The knee joint is the largest joint in the body with complex anatomy. It is a hinge joint and like a hip replacement has been developed over many years with much success. It is generally done later in life on people who have chronic osteoarthritis, rheumatoid arthritis or other inflammatory conditions. It is important to try manage symptoms before surgery with physiotherapy or steroid injections but studies have shown earlier intervention before the knee has become too stiff can lead to better outcomes.
Knee replacements have become very common and serious complications are rare. It is important to point out however like all operations there are certain risks involved.
Complications can include:
Stiffness in the knee
deep infection leading to further surgery and removal of metalwork
unexpected bleeding into the knee
ligament, artery or nerve damage in the area
blood clots or deep vein thrombosis (DVT)
persistent pain in the knee
joint revision due to instability caused post-operatively.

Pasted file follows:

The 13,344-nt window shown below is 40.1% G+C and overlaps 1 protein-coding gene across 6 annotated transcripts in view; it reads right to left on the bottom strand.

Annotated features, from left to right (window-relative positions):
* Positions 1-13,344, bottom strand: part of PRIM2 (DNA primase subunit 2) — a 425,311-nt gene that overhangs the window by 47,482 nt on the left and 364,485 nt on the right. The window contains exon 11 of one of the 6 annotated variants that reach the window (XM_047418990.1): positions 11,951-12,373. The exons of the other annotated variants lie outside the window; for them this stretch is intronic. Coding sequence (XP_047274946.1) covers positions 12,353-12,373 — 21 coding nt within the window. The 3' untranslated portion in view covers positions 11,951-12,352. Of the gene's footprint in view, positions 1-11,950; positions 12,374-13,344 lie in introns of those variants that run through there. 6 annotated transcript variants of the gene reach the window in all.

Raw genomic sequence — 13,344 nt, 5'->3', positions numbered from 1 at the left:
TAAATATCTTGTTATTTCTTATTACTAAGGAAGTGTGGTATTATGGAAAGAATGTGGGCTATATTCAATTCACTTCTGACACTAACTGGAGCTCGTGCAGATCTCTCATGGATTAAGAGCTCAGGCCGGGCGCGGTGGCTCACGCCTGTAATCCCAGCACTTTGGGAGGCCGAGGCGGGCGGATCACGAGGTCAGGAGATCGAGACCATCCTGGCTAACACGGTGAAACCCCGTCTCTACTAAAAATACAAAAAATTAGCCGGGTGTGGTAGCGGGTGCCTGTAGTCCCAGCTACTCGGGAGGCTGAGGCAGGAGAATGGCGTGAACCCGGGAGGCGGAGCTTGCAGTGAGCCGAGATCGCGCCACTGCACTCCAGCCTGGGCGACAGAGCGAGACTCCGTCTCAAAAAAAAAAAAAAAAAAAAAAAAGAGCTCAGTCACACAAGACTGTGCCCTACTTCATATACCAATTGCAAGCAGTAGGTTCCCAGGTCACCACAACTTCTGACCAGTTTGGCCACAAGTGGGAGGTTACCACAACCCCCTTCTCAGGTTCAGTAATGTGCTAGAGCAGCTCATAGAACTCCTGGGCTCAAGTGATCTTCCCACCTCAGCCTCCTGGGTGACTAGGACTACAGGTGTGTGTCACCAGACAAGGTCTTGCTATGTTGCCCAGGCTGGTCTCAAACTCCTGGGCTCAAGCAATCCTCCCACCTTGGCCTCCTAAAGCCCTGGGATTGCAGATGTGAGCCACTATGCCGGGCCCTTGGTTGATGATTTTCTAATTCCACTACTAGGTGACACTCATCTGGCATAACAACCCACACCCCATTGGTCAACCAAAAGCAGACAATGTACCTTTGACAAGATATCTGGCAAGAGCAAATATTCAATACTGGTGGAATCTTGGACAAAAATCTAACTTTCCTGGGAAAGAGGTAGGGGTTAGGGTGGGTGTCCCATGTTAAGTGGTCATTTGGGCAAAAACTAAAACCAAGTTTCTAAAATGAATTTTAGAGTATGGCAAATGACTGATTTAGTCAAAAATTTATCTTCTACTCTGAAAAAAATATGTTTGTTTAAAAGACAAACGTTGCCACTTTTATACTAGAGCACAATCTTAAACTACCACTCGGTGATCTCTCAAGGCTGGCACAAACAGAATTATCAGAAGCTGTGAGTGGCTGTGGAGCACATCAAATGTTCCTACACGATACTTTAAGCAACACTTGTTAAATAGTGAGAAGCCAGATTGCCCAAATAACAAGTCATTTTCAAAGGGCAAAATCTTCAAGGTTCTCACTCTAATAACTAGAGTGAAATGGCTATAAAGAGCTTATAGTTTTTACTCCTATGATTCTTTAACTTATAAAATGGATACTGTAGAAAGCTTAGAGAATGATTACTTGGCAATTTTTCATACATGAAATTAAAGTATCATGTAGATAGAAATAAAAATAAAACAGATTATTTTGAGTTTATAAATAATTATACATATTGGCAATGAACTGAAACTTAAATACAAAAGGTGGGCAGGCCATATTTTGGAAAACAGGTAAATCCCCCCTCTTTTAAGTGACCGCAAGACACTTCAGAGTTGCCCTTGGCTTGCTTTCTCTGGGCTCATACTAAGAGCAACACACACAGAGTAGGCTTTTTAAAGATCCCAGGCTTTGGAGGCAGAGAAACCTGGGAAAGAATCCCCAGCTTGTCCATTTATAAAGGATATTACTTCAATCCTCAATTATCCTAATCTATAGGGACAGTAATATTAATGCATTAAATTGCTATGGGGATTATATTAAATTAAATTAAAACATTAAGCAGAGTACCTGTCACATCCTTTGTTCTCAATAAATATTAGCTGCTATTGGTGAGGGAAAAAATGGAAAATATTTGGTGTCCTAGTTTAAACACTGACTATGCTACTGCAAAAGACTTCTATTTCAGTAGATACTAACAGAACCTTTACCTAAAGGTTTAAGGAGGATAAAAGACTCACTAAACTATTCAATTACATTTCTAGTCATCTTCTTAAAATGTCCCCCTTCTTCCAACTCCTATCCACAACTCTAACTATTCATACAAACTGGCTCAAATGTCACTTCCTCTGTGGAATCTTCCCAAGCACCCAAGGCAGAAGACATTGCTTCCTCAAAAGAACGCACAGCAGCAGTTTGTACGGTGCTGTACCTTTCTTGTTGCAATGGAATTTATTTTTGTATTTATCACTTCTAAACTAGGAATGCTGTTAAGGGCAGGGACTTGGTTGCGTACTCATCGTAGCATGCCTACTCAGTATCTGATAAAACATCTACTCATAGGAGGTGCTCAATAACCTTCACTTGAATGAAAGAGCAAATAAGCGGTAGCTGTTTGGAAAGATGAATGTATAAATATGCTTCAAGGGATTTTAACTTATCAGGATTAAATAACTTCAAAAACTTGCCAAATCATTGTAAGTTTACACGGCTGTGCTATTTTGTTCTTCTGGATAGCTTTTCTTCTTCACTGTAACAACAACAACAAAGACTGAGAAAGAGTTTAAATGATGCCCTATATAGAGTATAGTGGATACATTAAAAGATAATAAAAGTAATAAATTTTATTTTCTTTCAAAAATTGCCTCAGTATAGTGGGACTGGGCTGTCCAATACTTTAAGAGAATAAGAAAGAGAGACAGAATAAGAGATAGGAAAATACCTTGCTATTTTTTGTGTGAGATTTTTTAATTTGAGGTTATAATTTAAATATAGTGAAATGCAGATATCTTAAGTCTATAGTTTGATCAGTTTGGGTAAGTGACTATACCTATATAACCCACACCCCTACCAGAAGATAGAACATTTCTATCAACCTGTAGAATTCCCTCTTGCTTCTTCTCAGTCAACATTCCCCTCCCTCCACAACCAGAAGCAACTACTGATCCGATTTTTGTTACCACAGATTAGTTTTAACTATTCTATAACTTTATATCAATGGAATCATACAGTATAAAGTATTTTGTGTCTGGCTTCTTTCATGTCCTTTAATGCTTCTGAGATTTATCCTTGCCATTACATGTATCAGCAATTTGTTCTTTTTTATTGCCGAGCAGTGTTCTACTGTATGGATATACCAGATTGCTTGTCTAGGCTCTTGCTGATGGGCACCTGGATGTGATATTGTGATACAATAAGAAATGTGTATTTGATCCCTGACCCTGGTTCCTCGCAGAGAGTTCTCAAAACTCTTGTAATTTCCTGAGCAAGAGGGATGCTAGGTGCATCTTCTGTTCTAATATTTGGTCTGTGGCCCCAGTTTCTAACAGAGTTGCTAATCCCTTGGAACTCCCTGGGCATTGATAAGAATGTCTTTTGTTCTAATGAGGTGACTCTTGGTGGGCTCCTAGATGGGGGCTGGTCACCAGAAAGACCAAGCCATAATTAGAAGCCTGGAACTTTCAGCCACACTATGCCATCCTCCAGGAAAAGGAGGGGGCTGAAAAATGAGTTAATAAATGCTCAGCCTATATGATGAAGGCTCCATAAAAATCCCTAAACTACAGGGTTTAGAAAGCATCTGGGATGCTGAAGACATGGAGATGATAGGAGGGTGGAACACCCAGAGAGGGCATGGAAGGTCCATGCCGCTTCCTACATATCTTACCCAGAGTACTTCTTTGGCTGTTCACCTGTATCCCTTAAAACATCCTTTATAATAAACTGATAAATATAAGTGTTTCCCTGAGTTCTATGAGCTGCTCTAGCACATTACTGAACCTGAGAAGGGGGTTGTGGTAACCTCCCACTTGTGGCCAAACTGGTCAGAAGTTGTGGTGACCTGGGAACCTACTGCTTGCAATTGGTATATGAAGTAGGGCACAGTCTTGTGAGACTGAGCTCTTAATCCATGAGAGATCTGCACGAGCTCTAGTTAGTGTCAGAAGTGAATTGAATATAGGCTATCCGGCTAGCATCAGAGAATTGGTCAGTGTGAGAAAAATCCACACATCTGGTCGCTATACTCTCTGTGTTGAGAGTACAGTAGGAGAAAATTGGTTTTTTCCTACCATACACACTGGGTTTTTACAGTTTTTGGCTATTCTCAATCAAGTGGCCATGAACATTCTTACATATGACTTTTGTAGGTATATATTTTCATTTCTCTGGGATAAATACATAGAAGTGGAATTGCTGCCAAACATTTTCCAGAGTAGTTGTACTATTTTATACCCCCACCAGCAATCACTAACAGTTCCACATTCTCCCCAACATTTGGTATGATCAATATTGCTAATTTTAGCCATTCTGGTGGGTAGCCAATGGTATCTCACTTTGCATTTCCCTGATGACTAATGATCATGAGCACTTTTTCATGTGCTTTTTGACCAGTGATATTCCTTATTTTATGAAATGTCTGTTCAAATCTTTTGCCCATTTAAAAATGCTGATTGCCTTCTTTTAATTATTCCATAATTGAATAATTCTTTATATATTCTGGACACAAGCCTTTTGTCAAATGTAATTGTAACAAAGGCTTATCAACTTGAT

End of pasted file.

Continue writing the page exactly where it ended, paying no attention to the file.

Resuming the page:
Total knee replacement means that both sides of your knee are prepared and replaced. The surgeon makes an incision at the front of your kneecap and moves it to the side for the duration of the procedure. The damaged ends of both your femur (thigh bone) and tibia (shin bone) are carefully cut into shape and prepared for the new joint surfaces.
Special rigs designed to carefully size the bones are used by the surgeon to prepare the bone ends for their new prosthetic. A trial joint is also used to ensure the joint is working properly before any final decisions are made. The bone ends are cleaned and the final prothesis is fitted using a special cement. The end of the femur has a curved prosthetic and the tibia is replaced with a flat metal plate which often has a small lip for stability. A plastic spacer is placed between the pieces of metal and act like cartilage reducing friction as the joint moved. The knee cap may also be tidied up by the surgeon and can be shaved and “replaced” if necessary.
Similar to the hip replacement fluids or a blood transfusion may be indicated after surgery depending on blood loss. Patients are also provided with ample pain relief as they are advised to start moving the joint as soon as possible. A large dressing will be applied to your knee and can be changed while you are in hospital if necessary. You will be encouraged to stand within 24 hours of your surgery and a physiotherapist will show you different exercises to strengthen your leg as well as reduce swelling.
Most patients can generally go home within 3-5 days.